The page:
• High costs of certification programs forced the issue of
Specialty Coffee in pursuit of the ‘premium’ to offset
some of the costs or to command exclusivity in the
market
13
The Coffee Sustainability Models
Supported by aBi Trust in Uganda
• aBi Vision for a competitive private sector led
coffee industry in Uganda is based on an
agribusiness approach, where smallholders are the
primary beneficiaries. The Business Case is:
–
–
–
–
Sustainability ≡ Profitability ≡ Impact Investing by aBi
If it pays it stays ≡Competitive ≡Repeatable≡ Exit Strategy
Private sector driven, a ‘win-win” for all actors in the VC
Scalable, Replicable
• The various models (to-date):
• Producer Organisations and higher tier structures
involving GAP, PHH, output aggregation, value
addition for farmers through participation in the
supply chain to green coffee (e.g.HNS Foundation)
14
aBi Trust Sustainability Models, cont’d
• Eco-washing stations as the business hub, also
supporting GAP, quality improvement through red
cherries and a more consistent parchment and possibility
of origin coffees (e.g.Kyagalanyi/Volcafe)
• Certified Organic coffee, including central washing
stations (e.g. Kawacom/ECOM)
• Farmer Organisations with backward and forward
integration and traceability through to export of green
coffee (e.g. NUCAFE)
• Identification and profiling of origin coffees in the cradle
of Robusta (e.g. SCI)
• Conventional coffee farmers supported in replanting,
GAP, PHH, FFS to improve yields and quality, engage in
bulking and value addition (e.g. DFAs, Co-ops) so they
can be sustainable coffee farmers
15
Specialty coffees: “a special class”
• Some terms: Specialty, Fine, Fancy, Niche market,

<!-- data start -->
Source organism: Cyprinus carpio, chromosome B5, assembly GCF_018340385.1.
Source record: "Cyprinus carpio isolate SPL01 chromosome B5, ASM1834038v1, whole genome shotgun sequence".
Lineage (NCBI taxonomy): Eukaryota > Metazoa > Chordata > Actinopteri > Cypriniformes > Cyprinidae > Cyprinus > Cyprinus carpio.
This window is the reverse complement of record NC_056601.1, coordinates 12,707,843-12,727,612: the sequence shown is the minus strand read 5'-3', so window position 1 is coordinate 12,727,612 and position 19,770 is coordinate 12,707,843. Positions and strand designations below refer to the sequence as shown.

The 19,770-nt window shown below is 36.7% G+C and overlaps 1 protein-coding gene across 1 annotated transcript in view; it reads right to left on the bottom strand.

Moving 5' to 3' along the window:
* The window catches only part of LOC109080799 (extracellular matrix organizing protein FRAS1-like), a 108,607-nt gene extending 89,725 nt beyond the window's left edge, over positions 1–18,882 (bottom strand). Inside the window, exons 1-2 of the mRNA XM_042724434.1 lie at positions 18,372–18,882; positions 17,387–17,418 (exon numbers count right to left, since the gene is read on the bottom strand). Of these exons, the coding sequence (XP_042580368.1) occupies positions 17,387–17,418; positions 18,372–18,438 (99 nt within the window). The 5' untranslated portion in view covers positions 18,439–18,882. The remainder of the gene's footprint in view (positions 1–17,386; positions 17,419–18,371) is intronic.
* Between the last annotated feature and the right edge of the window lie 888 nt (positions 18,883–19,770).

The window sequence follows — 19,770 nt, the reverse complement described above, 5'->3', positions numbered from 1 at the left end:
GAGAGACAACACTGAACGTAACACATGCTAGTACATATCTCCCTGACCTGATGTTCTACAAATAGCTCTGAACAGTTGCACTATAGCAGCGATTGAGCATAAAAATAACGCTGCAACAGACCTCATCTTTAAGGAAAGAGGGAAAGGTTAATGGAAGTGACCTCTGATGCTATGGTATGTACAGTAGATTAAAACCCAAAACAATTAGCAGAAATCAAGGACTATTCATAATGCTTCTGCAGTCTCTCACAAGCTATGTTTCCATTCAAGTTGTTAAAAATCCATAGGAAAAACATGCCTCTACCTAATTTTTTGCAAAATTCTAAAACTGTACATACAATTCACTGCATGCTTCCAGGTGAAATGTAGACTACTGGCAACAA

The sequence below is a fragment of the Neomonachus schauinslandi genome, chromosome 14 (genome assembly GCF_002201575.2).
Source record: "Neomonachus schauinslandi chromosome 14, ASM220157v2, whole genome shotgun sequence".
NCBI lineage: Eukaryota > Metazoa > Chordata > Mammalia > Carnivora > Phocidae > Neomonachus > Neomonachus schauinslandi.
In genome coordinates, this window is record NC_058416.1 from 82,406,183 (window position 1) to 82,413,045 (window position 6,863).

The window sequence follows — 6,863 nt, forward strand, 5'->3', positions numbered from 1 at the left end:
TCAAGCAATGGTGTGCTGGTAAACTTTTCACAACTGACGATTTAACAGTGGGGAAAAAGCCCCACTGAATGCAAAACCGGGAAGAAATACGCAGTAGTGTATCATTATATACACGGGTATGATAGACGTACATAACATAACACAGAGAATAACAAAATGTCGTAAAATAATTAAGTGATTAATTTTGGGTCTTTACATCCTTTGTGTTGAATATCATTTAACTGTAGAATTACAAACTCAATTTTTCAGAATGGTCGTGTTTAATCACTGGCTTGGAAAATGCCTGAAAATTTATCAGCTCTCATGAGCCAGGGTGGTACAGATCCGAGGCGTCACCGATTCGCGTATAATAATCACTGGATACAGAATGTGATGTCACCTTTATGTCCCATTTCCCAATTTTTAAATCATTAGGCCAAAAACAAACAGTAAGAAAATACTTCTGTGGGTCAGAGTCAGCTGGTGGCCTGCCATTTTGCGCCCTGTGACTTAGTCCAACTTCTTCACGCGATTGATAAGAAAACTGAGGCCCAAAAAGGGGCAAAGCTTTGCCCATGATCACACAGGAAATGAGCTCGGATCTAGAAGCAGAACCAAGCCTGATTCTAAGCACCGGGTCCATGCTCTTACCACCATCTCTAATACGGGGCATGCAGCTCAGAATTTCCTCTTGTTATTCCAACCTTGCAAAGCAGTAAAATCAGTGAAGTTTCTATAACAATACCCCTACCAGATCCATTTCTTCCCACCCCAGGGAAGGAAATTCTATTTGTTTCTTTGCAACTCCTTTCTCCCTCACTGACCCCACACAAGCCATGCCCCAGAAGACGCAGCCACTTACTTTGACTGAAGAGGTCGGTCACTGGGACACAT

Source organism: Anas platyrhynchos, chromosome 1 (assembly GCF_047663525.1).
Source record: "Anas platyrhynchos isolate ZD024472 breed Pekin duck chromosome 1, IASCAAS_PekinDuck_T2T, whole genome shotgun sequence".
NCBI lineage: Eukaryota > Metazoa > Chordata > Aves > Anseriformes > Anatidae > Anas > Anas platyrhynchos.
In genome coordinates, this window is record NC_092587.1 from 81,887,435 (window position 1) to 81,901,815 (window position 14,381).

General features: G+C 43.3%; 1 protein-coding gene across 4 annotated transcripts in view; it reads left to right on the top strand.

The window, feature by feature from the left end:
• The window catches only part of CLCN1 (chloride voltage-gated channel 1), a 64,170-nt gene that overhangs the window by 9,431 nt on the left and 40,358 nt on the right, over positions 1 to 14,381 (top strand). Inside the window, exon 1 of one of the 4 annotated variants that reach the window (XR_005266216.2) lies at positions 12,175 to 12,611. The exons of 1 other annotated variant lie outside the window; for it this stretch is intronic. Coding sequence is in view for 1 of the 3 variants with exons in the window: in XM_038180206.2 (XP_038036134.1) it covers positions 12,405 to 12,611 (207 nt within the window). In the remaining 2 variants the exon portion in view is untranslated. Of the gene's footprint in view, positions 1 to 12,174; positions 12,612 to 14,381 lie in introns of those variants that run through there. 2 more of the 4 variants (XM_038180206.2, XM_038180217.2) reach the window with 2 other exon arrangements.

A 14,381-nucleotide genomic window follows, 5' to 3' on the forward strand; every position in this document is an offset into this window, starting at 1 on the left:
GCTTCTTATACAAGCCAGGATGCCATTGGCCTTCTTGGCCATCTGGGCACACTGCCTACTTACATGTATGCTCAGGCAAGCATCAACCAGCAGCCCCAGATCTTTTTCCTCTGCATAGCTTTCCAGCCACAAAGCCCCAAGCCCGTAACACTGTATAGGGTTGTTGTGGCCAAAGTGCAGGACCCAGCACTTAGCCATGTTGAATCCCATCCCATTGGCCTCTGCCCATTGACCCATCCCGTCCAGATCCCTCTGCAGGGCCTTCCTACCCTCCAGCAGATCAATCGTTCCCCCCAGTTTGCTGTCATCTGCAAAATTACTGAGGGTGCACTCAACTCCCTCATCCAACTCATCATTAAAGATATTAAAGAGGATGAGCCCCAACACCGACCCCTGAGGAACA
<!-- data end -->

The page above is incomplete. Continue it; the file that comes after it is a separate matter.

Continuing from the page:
Gourmet, Differentiated, Premium, Branded coffee, Decommoditized, Trademark/logo coffee, origin coffee
• These do require Certification/Verification/Traceability
• Specialty coffee should also possibly satisfy the
requirements of being sustainable coffee?
• Specialty has tones of intrinsic value to the affluent
consumer (quality, nature, etc) and limited supply and a
consumer willing to pay more for these values
(“premium)”
16
Additive Contribution – and don’t
put the cup before the bean!
CERTIFICATION
R
E
L
A
T
I
V
E
VALUE ADDITION
PHH/QUALITY
I
N
C
O
M
E
GAP
I
N
C
R
E
M
E
N
T
BASELINE
PROCESS
INCREMENT
17
Is Sustainable Coffee “Sustainable”?
• The long term future for coffee is Bullish
• From medium/long term, all coffee has to be
sustainable from the perspective of all actors in
the coffee value chain – especially the
smallholder in the AFCA landscape
• Smallholders have the opportunity to implement
many of the sustainable practices by practicing
“coffee farming as a family business” through
adoption of known practices then they will be
sustainable
• “Sustainable” in a purely “Certification” sense for
smallholder coffee farmers is probably as good as
the next donor subsidy.
18
Is Sustainable Coffee Sustainable” cont’d?
• Not one size fits all
• Smallholder participation is limited in a fully liberalised
market. Improved volumes and quality will attract
middlemen (hence side-selling), governance (trust) is a
serious issue, cash is needed as liquidity in the supply
chain, the sustainable (exit the donor) business case
cannot subsidise the economically inactive, or those that
compromise good governance
• Supply of Coffee is unlikely to satisfy world demand –
especially for internationally traded coffee
• Furthermore, supply of Sustainable Coffee cannot satisfy
projected market demands
• Sustainability principles apply to any agricultural
commodity incl intercropping – and the KISS principle
19
must apply
Thank you for bearing with me
Webale nyo
Ahsantene
Amesegenalhu
Merci beaucoup
Gracias
Dank u
Shukrun